However, if we bring it down to around 7nm with current technology we it'll simply not be worth the cost of production, hence why the research suggests that
"it's not going to be viable to go past 6.5nm ... 2024 is the end". AND that is including the use of nanotubes.

I'll be quite happy if we're stuck with 15nm, I'm sure someone will figure out a better way to make things work as storage when they have to. Else, I still wouldn't mind having 3.5" SSD with say 40TB on board.... and if the powers that be do push more for the cloud option, we wont be using too much of our own storage........

Xenosion said,
This is assuming that nothing changes between now and 2024... Come on...

I'm sure that as the technology fully matures, these issues will be all but eliminated.

Plus, they said the same things about many older HDD types at one time.

sagum said,

At 6.5nm, things are so small that even getting power across the atoms without them bridging to anything else is impossible with any known conductive material we know about today.

When you think that a single atom of copper is 0.125nm and you need at least 7nm for conductivity to be at only 50% and thats without leaving space for layers, you can see we're already very close to the actual physics of how small we can go.

Currently, due to the conductivity (at 20% loss) we're already having with 25nm it still makes sense to have things smaller as we get a return in lower power needed and still make a gain in speeds etc.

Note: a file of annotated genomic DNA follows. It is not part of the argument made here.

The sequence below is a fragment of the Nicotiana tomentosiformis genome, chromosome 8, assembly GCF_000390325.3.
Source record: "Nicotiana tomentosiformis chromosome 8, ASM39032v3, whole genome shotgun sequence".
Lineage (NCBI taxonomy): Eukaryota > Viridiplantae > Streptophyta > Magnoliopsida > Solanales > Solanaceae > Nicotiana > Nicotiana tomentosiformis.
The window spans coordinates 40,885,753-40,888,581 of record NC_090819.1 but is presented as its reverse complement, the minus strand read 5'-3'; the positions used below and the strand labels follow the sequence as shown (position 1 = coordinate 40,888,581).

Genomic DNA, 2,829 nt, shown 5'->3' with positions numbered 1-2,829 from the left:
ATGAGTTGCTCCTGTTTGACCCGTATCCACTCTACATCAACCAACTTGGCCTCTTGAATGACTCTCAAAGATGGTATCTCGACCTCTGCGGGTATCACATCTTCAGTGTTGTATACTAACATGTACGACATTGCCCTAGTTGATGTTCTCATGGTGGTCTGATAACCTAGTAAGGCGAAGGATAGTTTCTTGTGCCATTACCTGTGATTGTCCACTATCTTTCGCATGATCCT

However, if we bring it down to around 7nm with current technology we it'll simply not be worth the cost of production, hence why the research suggests that
"it's not going to be viable to go past 6.5nm ... 2024 is the end". AND that is including the use of nanotubes.

I'll be quite happy if we're stuck with 15nm, I'm sure someone will figure out a better way to make things work as storage when they have to. Else, I still wouldn't mind having 3.5" SSD with say 40TB on board.... and if the powers that be do push more for the cloud option, we wont be using too much of our own storage........

This is still only considering the immediate concepts we have on creating storage media. There are dramatically different concepts such as holographic data and I believe when we learn more about quantum mechanics, that will be yet another massive leap forward in how we store data. Your examples are still in a typical smaller, better, faster, stronger (Daft Punk reference ) approach when what we need is another breakthrough. By 2024 there will be something replacing this and we will all look back at this discussion and laugh at how we all keep doubting the industry.